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Baroness Nicol: My Lords, I welcome Amendment No. 276, which fulfils the aims of an amendment that I put forward at an earlier stage. I particularly welcome the noble Earl's interpretation of the provisions which will mean that water metering will not be compulsorily imposed on customers.

However, I have one niggle. All the emphasis is placed on the efficient use of water by customers. Why should we not include the efficient use of water by water companies? The mains which supply water to customers have been leaking with a 25 per cent. loss throughout the time that I have discussed the subject as a Member of your Lordships' House. Despite the work they have done recently, I understand that that figure is still

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roughly the same. It seems to me that the water companies should be included in the need to make efficient use of water, but, apart from that, I welcome the amendment.

Baroness Thomas of Walliswood: My Lords, I wish to make some comments and ask the Minister some questions about Amendments Nos. 276 and 277. I have given the Minister notice, and I am grateful to him for outlining the contents of Amendment No. 276 so that I do not have to explain how my queries fit into that in any great detail.

I welcome the duty now proposed to be laid upon the undertakers to provide new sewerage systems, in effect, for residential premises in their area, but it is not clear in practice what the local authorities' role will now be in requisitioning new or extended sewerage schemes in rural areas. I would be grateful if the Minister could explain how, in practice, he envisages the new system working with the old.

There has been a marked decline in the number of new sewerage systems in recent years, although I think that I was mistaken in the note I sent the Minister when I said that that was especially since the Water Industry Act 1991. I do not believe that that was true. Given the undertakers' reluctance, acting under the present legislation, does the Minister anticipate that more rural sewerage schemes will be built as a result of the Bill, as amended by this schedule, coming into force? Such improved drainage is still urgently required in many rural areas, even though everyone will recognise that not every house can reasonably be expected to be connected to a main sewerage scheme.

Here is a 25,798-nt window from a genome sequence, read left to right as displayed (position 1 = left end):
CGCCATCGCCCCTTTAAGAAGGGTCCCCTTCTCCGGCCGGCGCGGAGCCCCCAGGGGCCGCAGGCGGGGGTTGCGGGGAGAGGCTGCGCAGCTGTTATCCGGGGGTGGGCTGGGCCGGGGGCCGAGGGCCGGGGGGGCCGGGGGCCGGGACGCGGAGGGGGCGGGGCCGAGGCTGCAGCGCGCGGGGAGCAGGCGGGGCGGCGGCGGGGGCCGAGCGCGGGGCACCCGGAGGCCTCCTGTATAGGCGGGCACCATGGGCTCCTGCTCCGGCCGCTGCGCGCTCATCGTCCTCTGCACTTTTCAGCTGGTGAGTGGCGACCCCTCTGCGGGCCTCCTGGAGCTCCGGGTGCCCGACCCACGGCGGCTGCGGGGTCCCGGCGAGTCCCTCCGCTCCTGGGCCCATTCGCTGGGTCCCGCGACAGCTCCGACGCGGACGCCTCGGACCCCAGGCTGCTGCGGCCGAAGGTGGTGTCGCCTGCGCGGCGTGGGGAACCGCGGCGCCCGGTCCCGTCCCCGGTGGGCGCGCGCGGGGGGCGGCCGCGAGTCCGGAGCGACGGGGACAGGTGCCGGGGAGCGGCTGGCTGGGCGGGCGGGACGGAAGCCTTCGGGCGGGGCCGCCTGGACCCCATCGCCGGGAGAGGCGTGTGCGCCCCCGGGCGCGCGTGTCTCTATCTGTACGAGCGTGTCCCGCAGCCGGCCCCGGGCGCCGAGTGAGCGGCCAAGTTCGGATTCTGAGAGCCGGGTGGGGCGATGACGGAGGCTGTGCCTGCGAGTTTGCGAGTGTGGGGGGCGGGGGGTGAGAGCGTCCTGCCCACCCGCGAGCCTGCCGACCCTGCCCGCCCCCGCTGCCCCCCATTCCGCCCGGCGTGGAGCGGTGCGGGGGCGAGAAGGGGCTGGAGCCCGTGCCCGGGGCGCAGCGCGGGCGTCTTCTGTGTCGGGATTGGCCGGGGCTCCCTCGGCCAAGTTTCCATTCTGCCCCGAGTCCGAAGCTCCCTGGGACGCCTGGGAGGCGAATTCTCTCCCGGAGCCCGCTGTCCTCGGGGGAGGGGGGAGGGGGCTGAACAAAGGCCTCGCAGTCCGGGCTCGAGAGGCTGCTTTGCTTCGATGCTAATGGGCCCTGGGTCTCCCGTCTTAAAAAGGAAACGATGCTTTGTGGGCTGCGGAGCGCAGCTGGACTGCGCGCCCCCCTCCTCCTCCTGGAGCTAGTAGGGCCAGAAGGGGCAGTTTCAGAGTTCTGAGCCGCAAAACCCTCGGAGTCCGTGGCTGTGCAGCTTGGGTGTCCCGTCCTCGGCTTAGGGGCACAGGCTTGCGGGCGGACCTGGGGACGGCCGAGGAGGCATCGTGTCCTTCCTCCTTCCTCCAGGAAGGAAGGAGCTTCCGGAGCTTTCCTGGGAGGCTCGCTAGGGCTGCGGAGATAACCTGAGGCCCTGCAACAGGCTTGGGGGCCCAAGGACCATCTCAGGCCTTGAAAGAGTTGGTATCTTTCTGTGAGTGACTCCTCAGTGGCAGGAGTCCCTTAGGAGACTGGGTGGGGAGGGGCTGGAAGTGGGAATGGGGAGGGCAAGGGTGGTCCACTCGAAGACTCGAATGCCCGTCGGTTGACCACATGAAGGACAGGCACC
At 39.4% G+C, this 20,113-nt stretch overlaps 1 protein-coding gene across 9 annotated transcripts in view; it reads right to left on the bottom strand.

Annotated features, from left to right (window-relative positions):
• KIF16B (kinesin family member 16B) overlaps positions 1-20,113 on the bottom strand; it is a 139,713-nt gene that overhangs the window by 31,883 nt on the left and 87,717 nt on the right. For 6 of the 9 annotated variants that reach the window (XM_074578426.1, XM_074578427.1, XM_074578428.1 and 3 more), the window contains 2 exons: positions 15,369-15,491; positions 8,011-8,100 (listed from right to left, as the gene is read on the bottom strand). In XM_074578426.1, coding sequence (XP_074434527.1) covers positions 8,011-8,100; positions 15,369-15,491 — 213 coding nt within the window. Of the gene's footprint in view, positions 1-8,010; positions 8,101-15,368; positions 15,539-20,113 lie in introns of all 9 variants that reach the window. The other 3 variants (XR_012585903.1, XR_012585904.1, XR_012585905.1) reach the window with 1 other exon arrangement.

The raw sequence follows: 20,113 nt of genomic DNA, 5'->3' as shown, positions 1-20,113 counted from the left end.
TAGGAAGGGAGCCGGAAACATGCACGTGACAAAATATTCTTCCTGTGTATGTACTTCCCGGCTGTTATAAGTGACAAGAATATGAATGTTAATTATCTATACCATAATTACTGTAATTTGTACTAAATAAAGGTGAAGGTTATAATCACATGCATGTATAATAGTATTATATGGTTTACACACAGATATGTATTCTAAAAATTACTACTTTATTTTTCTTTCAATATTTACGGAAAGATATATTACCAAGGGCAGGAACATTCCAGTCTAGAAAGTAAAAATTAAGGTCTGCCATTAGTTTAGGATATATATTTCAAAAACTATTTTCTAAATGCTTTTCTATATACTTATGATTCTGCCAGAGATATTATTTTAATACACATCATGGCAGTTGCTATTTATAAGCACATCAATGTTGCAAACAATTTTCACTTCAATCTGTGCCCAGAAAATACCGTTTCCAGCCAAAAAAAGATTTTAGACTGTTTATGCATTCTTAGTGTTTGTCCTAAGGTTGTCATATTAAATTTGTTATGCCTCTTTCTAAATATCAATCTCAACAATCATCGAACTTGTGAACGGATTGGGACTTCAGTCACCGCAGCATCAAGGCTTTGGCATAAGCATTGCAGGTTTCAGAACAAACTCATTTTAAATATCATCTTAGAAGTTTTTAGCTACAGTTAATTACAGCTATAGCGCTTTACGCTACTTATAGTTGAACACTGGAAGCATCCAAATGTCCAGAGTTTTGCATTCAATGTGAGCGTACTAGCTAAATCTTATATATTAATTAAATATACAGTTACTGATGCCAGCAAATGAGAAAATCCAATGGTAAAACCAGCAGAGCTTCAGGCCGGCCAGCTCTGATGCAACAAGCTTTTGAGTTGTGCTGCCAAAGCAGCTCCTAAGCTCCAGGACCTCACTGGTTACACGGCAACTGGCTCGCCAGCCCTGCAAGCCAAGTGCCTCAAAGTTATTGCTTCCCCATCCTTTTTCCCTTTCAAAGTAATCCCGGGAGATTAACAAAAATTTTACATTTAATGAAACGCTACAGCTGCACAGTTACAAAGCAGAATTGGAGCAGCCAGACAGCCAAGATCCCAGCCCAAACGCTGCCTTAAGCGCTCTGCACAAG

A further point relates to what considerations should be taken into account when determining whether it is appropriate for the new sewerage scheme to be provided. That comes under new Section 101A(3). As I understand it, local authorities retain their duty to ensure that private drainage systems do not pollute groundwater or damage local amenities. Will the undertakers be able to defend themselves from a request for a new or extended sewerage scheme by saying that the local authority should exercise those powers rather than attempt to requisition a new scheme? Is that what is intended by new Section 101A(3) (e)?

I move now to new Section 101A(4) which relates to the guidance which will be issued by the Secretary of State. It can often be cheaper, and yet environmentally acceptable, to build small local treatment plants to provide main sewerage to a village community; that is to say, to do that rather than connect such communities to distant existing schemes. Yet a sewerage undertaker can frustrate a scheme by imposing engineering proposals to make the scheme financially unviable to the district council or to the residents, whomsoever is the requisitioner. Will the Government guidance indicate when the option of local treatment schemes will be acceptable?

The powers of the environment agency to determine disputes between property owners, occupiers and the undertakers, on matters other than cost (new Section 101A(7)) are welcome, but will those powers enable also such small local schemes to be put in place where they are environmentally acceptable?

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On the matter of the settling of disputes, it is my understanding that in disputes between a requisitioning local authority and an undertaker, the local authority can seek arbitration only on matters of cost. That, at any rate, seems to be the current interpretation of Section 99(6) of the Water Industry Act 1991. Is it possible for the Government, through their guidance, to extend the scope of that arbitration to cover whether the undertaker has proposed a means of providing sewerage in the most economical or cost-effective way?

That brings me to my final point, which is related to Amendment No. 277. Part of the amendment proposes the repeal of Section 151 of the 1991 Act; that is the discontinuance of the government grant to support local authorities' repayments to the undertakers. I am sure that I do not need to explain that at present the requisitioning local authority proposes that the undertaker does the work and then the local authority pays the amount back over a 12-year period. Let us suppose that the Government still see a role for local authorities in requisitioning sewerage schemes. Will the Minister consider extending the repayment period beyond the existing 12 years to a period which more closely reflects the life of the asset created by the new or extended scheme? Such an amendment or guidance would be some compensation to local authorities for their loss of grant.

I am grateful to the Minister for enabling me to ask those questions.

Lord Wise: My Lords, I am somewhat dismayed by the fact that Amendment No. 317 abolishes the government grants being paid to farmers towards first-time connections to the mains water supply and sewerage. I appreciate that much progress has been made during the past few years but, nevertheless, there are cases in which the continued availability of grants would provide a valuable incentive for farmers to connect to the mains. For example, that may be desirable in cases in which tougher environmental standards dictate that mains connection is desirable in substitution for private supplies and also the means of disposal. I am saddened that the grants will be removed. They are a great incentive and I would like to see them remain.